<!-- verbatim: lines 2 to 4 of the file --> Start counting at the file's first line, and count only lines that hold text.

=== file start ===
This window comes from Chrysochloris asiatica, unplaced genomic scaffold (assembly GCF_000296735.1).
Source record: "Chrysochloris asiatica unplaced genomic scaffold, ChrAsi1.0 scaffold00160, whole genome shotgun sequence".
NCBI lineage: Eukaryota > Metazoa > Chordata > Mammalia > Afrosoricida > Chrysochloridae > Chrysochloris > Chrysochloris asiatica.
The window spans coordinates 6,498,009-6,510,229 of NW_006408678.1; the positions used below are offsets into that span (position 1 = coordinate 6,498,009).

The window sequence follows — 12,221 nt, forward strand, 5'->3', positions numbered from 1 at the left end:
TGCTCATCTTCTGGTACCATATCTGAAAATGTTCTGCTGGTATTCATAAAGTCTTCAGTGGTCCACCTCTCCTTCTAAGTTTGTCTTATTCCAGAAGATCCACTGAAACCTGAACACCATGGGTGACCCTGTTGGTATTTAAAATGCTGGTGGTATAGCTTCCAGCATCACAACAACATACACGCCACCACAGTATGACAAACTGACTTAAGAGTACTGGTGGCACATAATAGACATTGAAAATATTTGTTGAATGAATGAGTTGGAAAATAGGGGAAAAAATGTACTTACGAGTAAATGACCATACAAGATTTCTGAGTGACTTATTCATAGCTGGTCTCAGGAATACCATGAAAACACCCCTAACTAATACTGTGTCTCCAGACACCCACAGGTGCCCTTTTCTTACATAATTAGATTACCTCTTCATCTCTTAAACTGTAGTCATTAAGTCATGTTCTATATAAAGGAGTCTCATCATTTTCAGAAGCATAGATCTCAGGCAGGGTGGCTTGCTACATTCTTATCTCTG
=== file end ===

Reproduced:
Source record: "Chrysochloris asiatica unplaced genomic scaffold, ChrAsi1.0 scaffold00160, whole genome shotgun sequence".
NCBI lineage: Eukaryota > Metazoa > Chordata > Mammalia > Afrosoricida > Chrysochloridae > Chrysochloris > Chrysochloris asiatica.
The window spans coordinates 6,498,009-6,510,229 of NW_006408678.1; the positions used below are offsets into that span (position 1 = coordinate 6,498,009).